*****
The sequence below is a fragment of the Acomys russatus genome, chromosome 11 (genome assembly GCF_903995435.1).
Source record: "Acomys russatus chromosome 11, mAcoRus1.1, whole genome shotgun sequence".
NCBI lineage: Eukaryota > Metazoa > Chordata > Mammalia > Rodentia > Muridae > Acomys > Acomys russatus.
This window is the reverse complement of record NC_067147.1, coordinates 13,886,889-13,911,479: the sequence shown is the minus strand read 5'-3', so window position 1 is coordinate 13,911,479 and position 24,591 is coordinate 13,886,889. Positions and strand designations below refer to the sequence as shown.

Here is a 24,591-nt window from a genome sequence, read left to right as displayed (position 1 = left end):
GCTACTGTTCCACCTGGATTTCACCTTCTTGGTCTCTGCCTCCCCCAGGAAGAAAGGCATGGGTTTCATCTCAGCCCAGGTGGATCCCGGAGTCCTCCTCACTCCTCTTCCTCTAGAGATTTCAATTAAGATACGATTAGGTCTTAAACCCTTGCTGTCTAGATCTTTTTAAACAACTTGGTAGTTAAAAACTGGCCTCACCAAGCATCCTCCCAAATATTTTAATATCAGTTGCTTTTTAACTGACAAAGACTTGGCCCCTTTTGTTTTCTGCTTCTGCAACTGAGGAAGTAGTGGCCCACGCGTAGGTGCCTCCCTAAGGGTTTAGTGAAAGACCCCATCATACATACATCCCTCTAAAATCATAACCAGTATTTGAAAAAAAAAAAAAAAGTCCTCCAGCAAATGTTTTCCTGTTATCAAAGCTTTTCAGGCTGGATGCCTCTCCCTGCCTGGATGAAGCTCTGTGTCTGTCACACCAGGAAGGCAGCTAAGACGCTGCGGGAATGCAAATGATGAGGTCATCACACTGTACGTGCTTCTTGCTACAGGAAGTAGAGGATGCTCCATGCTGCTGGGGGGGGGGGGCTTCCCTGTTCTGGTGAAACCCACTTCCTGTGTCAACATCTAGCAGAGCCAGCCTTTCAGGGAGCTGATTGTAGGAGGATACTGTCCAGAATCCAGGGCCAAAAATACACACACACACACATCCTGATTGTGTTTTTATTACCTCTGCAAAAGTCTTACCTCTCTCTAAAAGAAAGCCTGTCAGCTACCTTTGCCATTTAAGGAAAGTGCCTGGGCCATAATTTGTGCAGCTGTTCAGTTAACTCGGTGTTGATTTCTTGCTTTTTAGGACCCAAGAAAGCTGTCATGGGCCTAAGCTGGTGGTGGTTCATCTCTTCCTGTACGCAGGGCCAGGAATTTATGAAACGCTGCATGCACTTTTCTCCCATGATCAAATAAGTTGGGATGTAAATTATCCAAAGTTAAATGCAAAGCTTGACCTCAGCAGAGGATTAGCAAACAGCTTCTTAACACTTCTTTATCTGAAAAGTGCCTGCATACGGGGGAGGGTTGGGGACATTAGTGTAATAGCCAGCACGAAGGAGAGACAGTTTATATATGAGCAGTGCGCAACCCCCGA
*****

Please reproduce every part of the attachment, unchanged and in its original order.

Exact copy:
The sequence below is a fragment of the Acomys russatus genome, chromosome 11 (genome assembly GCF_903995435.1).
Source record: "Acomys russatus chromosome 11, mAcoRus1.1, whole genome shotgun sequence".
NCBI lineage: Eukaryota > Metazoa > Chordata > Mammalia > Rodentia > Muridae > Acomys > Acomys russatus.
This window is the reverse complement of record NC_067147.1, coordinates 13,886,889-13,911,479: the sequence shown is the minus strand read 5'-3', so window position 1 is coordinate 13,911,479 and position 24,591 is coordinate 13,886,889. Positions and strand designations below refer to the sequence as shown.

Here is a 24,591-nt window from a genome sequence, read left to right as displayed (position 1 = left end):
GCTACTGTTCCACCTGGATTTCACCTTCTTGGTCTCTGCCTCCCCCAGGAAGAAAGGCATGGGTTTCATCTCAGCCCAGGTGGATCCCGGAGTCCTCCTCACTCCTCTTCCTCTAGAGATTTCAATTAAGATACGATTAGGTCTTAAACCCTTGCTGTCTAGATCTTTTTAAACAACTTGGTAGTTAAAAACTGGCCTCACCAAGCATCCTCCCAAATATTTTAATATCAGTTGCTTTTTAACTGACAAAGACTTGGCCCCTTTTGTTTTCTGCTTCTGCAACTGAGGAAGTAGTGGCCCACGCGTAGGTGCCTCCCTAAGGGTTTAGTGAAAGACCCCATCATACATACATCCCTCTAAAATCATAACCAGTATTTGAAAAAAAAAAAAAAAGTCCTCCAGCAAATGTTTTCCTGTTATCAAAGCTTTTCAGGCTGGATGCCTCTCCCTGCCTGGATGAAGCTCTGTGTCTGTCACACCAGGAAGGCAGCTAAGACGCTGCGGGAATGCAAATGATGAGGTCATCACACTGTACGTGCTTCTTGCTACAGGAAGTAGAGGATGCTCCATGCTGCTGGGGGGGGGGGGCTTCCCTGTTCTGGTGAAACCCACTTCCTGTGTCAACATCTAGCAGAGCCAGCCTTTCAGGGAGCTGATTGTAGGAGGATACTGTCCAGAATCCAGGGCCAAAAATACACACACACACACATCCTGATTGTGTTTTTATTACCTCTGCAAAAGTCTTACCTCTCTCTAAAAGAAAGCCTGTCAGCTACCTTTGCCATTTAAGGAAAGTGCCTGGGCCATAATTTGTGCAGCTGTTCAGTTAACTCGGTGTTGATTTCTTGCTTTTTAGGACCCAAGAAAGCTGTCATGGGCCTAAGCTGGTGGTGGTTCATCTCTTCCTGTACGCAGGGCCAGGAATTTATGAAACGCTGCATGCACTTTTCTCCCATGATCAAATAAGTTGGGATGTAAATTATCCAAAGTTAAATGCAAAGCTTGACCTCAGCAGAGGATTAGCAAACAGCTTCTTAACACTTCTTTATCTGAAAAGTGCCTGCATACGGGGGAGGGTTGGGGACATTAGTGTAATAGCCAGCACGAAGGAGAGACAGTTTATATATGAGCAGTGCGCAACCCCCGA